At the other end of the parenting spectrum are the overly demanding parents – the perfectionists. Instead of telling children that everything they do is wonderful, these parents send the message that everything the child does either has to be done perfectly or wasn’t done well enough. They demand perfection from their children and expect them to do extraordinary things. Should a child not live up to their demands, they are quick to let them know what a disappointment they are and how they should be doing better.
Why perfectionism is harmful to children
Most overly demanding parents never see themselves as such. They don’t consider their demands to be unreasonable. They usually revert to the defense that they merely have high expectations for their children, which in and of itself certainly isn’t a bad thing. They’ll make the argument that their Nazi-like parenting style is helpful and necessary for success. They are practical, they suggest, while the rest of us have our head in the sand about what it takes to succeed in the global workforce. But such an overly demanding environment tends to produce a number of unintended consequences:
A) Kids were not meant to spend childhood sitting in front of a book or musical instrument for hours upon hours in rote rehearsal. When kids are made to endure this, it causes stress. Stress is stress, and the added stress kids endure because an overly demanding parent makes their days miserable is no different than the added stress kids endure living with an alcoholic or abusive parent. Anytime you create a chronically high-stress environment for your children – for whatever reason – you risk a number of disastrous outcomes.
B) Perfectionism is a trait intertwined with anxiety. Perfectionists are highly anxious people. They routinely fret over miniscule details of something that most other people wouldn’t even notice. This brings a great deal of unnecessary stress into their lives; stress over things that are only important to them and have nothing to do with success. Kids who adopt this perfectionist attitude are in for a lifetime of high anxiety.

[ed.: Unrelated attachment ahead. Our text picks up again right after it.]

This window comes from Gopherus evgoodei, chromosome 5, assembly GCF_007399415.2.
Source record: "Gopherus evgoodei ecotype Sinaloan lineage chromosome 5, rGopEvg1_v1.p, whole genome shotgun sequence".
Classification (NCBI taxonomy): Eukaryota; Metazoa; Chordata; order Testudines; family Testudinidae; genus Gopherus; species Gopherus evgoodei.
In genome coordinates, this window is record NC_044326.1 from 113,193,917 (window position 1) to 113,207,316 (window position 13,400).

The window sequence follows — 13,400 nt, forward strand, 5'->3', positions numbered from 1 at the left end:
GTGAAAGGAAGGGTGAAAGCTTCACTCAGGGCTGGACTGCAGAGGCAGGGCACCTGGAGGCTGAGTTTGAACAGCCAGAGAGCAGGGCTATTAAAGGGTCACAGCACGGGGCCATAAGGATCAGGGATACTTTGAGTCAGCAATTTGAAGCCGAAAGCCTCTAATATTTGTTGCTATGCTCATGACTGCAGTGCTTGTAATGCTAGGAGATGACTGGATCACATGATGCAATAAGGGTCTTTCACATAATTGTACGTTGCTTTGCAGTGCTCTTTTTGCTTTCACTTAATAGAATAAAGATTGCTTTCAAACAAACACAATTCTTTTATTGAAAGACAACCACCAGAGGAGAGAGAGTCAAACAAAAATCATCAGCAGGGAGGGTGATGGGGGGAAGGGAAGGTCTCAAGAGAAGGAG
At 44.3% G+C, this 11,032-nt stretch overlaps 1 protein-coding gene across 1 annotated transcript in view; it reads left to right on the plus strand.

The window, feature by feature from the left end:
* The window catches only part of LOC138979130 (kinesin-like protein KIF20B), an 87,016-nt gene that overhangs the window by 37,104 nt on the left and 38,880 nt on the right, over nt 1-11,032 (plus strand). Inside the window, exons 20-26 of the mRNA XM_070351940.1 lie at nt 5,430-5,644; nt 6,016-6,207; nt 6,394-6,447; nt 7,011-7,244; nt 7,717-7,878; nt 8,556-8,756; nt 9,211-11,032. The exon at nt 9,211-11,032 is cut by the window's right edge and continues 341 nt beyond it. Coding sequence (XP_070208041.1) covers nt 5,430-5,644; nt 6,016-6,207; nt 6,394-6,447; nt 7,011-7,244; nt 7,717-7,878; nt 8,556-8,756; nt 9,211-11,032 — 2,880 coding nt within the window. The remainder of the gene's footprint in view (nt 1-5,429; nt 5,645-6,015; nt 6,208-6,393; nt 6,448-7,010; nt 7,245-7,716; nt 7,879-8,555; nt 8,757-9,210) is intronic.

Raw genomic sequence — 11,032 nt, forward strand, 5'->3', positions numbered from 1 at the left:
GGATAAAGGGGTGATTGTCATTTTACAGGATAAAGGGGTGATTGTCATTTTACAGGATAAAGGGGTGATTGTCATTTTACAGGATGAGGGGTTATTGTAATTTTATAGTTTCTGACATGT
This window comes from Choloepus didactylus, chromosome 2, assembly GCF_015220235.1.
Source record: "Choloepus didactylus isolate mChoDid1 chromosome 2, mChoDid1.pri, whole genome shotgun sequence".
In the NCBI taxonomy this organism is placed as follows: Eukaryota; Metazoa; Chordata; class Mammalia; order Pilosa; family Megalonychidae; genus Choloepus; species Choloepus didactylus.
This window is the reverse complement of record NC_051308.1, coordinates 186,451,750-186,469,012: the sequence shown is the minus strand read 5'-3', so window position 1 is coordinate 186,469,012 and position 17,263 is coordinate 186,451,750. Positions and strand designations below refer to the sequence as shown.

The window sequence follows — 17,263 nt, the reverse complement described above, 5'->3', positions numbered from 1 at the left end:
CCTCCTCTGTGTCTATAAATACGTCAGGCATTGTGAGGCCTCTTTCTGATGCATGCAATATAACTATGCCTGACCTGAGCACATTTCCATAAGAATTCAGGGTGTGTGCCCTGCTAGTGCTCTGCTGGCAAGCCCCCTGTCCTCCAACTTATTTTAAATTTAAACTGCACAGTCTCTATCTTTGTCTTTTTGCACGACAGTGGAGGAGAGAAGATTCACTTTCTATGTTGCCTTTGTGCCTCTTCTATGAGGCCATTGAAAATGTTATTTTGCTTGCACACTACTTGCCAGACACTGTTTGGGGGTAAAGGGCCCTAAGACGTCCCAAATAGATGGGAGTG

C) Perfectionism actually stifles accomplishment more commonly than it fosters it, for a number of reasons. Most monumentally, perfectionist parents tend to foster skills that do not necessarily correlate to success. You’ll often hear child psychologists say something like, “the kids who play grow up to be Bill Gates. The one’s forced to practice piano all day long become highly efficient secretaries.” The things kids normally do during an unmolested childhood are not unimportant, and stealing away from this to force them into rigid academic pursuits fosters some competencies but destroys others. Such children spend their youth being trained to perform a set of instructions perfectly, not to improvise or think independently. In fact, the tiger moms of the world work to crush independence while demanding strict obedience, and they put an emphasis on mastering knowledge while starving a child of opportunities to “think diagonally” or use their imagination. As a result, these kids morph into wonderful robots and highly efficient automatons, but they lack the cognitive flexibility that allows their peers to see things from different angles and think about problems differently.
Perfectionism can also stifle success because kids are too worried about failure to try new things. When they fear they’ll come up short or that it can’t be done perfectly, they may choose not to try at all. The lingering shadow of their parents’ demands can create an anxiety that is crippling.
D) Perhaps most importantly, perfectionists are inflexible. Perfectionist thinking is by its very nature rigid and concrete. They are obsessive; demanding of both themselves and others, which leaves very little room for error in life. This inflexibility is a killer when it comes to handling adversity. When things don’t go perfectly in their life, perfectionists have a much more difficult time accepting things and letting go, so children raised in this manner are going to struggle in the face of adversity.
E) Saddled with the never-good-enough, sky-high expectations of their parents, it sets them up for failure if they fall short. Even among smart, intelligent kids who try hard, few will enjoy monumental success of the type that matches their parents’ expectations. When they fail to take the world by storm, even an otherwise successful life can be perceived as a failure.
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If you’re one of these parents, the best thing you can do for your kids is to loosen up a bit. Remind yourself about why unstructured down time and free play is so important; both for your child’s mental health and their future success. Expose them to a variety of things and encourage them to work to excel at everything they do, but don’t demand they master the pursuits you want them to attain. Kids can be allowed a childhood and still have plenty of drive and plenty of success later in life.
Also work to overcome these attitudes in yourself. It’s almost impossible for perfectionists not to transfer this obsessive neurotic thinking to their kids.